Preamble: I’ve been finding it very hard to articulate my views on the NLB book withdrawal/destruction. I’m not a fantastic storyteller, so this has to do for now.
Both sides of this war have to understand each other’s pain. That’s the starting point. Then we can talk about democracy and how we want to move forward as a civilization. But attacking each other out of anger and hate isn’t going to change anything. Hate only begets hate.
The arguments have been made from both sides, but what I’m not seeing is an increase in understanding on either side. The anger keeps on building. What is that going to change?
Story 1 (a loving couple’s grief):
They met as students in university, back when televisions were made out of wood and glass, a time when youth and abandon ruled their lives. Slowly, but surely, they aged. They couldn’t have children, so they adopted a number of dogs.
There was Fifi, their first mongrel who invited herself into their home with her irresistible charm and good looks.
There was Tiny, an unwanted German Shepherd who tested the limits of their cheap wooden bedframe.
There was Sir Jackie Stewart, who, unlike his namesake, spent more time banging into things than actually racing.
There finally there was Juliet, who saw them through their final years as a couple. A remarkably calm and affectionate terrier, Juliet watched as her masters grew feeble, and learned to be satisfied with walks that never extended too far beyond her home. It was clear that they weren’t as healthy as before.
Then came a time when the house was suddenly empty. Only one of her masters arrived home late at night, clearly too tired to play with her, but who kept on walking around the house as if he had lost something. He kept on crying, no matter how much Juliet licked his tears off his face.
“Juliet,” he sobbed. “They won’t let me keep him company at night because we’re not relatives! How am I supposed to be his relative when they wouldn’t let us get married? And he’s dying! He’s dying!”
Story 2 (a parent’s grief):
Johnny walked up the stage and received his award for topping his school in the A-levels. Johnny beamed at his father a megawatt smile, who was so proud that tears were threatening to spill over.
Johnny’s mother died when he was in primary school. It almost broke his father, who took to drinking his grief away. His wife, before she passed away, made him promise to always take care of Johnny, to always remind Johnny that she was with God now. Johnny’s father tried to keep his promise, but failed. He ended up descending into an alcohol- and gambling-fuelled pit so deep, that when he got out, he could only thank God for it.
It was when he fell on Johnny’s science project, during his nightly alcohol binge, that he realised he needed help. Johnny had been working on it for almost three months, and the little town with its little people, with its little red mountain poised to erupt all over the town, all were smashed to smithereens in one night.
It was church and God who dragged him out of that hole. Johnny’s father never drank or gambled again, after he gave his life to God. Johnny’s father started studying the Bible, volunteering at church activities especially for addicts.
When Johnny finished his National Service, he came back home with a troubled expression on his face. Without any warning, he turned to his father and mumbled, “Daddy, I’m gay.”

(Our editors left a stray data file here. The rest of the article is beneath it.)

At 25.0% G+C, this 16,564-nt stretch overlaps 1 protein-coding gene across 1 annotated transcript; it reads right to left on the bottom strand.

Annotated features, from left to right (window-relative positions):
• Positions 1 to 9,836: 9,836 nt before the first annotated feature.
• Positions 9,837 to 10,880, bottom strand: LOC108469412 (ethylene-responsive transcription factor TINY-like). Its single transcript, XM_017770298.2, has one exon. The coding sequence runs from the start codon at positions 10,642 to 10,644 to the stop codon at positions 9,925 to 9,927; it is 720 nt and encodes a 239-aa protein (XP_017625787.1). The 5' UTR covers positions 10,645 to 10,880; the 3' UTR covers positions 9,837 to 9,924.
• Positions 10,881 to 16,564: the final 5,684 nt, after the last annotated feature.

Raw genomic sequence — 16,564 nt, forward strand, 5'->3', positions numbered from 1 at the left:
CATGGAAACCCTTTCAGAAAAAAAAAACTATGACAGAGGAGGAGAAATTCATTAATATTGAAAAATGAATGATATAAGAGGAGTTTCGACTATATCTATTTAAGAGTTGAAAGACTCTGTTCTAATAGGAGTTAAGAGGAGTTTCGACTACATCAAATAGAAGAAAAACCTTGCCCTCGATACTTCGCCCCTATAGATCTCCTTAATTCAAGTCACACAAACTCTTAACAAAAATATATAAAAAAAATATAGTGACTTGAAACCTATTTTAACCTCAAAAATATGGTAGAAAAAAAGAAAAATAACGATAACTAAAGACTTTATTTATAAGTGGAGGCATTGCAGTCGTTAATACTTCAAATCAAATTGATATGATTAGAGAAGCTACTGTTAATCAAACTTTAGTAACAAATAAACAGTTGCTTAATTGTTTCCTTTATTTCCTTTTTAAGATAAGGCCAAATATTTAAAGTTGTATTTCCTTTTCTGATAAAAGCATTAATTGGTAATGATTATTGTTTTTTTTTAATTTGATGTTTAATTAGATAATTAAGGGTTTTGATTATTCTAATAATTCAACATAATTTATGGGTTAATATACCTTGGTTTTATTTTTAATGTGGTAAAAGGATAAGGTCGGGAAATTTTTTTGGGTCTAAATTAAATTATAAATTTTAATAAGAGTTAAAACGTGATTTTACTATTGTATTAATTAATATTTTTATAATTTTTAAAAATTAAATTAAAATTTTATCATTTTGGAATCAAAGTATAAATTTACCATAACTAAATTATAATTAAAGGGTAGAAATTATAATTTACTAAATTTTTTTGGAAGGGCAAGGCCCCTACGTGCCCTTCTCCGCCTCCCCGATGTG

Johnny’s father thought he was going crazy.
“I said, I’m gay.”
Never had the pair argued since the death of Johnny’s mother, not with this intensity. Johnny’s father raged at his son with such ferocity that Johnny fled the house, never to return.
“He’s going to hell! He’s going to hell.. fire..” Johnny’s father sobbed well into the night, well into the decades of estrangement. Johnny’s father died believing that his son would never know the glories of heaven and the wonder of God’s love.
Story 3 (a good dog):
Juliet ran away from home. She didn’t mean to, but she knew that she had a mission to accomplish. When she got to the mission target, she knew it immediately, even though she didn’t have an address. The house smelled of grief. She knew the smell well. Her tail wagged, as she squeezed through the gate into the property.
Johnny’s father blinked his tears away. Was he seeing things? A small brown dog stared up at him, wagged her tail, and barked. Johnny’s father couldn’t help smiling.
“Hi, how did you get in? Umm.. are you lost? Well you can’t be, you look so happy. You look thirsty, do you want some water?”
Juliet barked. She didn’t understand these big apes, but she knew that looking happy and barking every now and then (especially when the apes made their noises) made good things happen.
“Ah, you must be that lost dog I’ve seen on those posters. Gotta get you back. One less lost child.” Johnny’s father sighed, picking the little dog up.
Johnny’s father knocked on his neighbour’s door, dog in hand. The moment the door opened, Juliet (the little brown dog) shot out of his arms. His neighbour picked the dog up, and started tearfully babbling at her, such was his relief at getting his beloved dog back.
“Ah, this dog must surely be yours then,” Johnny’s father awkwardly said as dog and owner were reunited.
“Oh, I’m so sorry, thank you, thank you, thank you! Can I give you the reward money? Hey!”
Johnny’s father turned around as he walked away, smiling at his neighbour and waving his hand in the universal sign for refusal. This wasn’t about the money, it was about doing the right thing.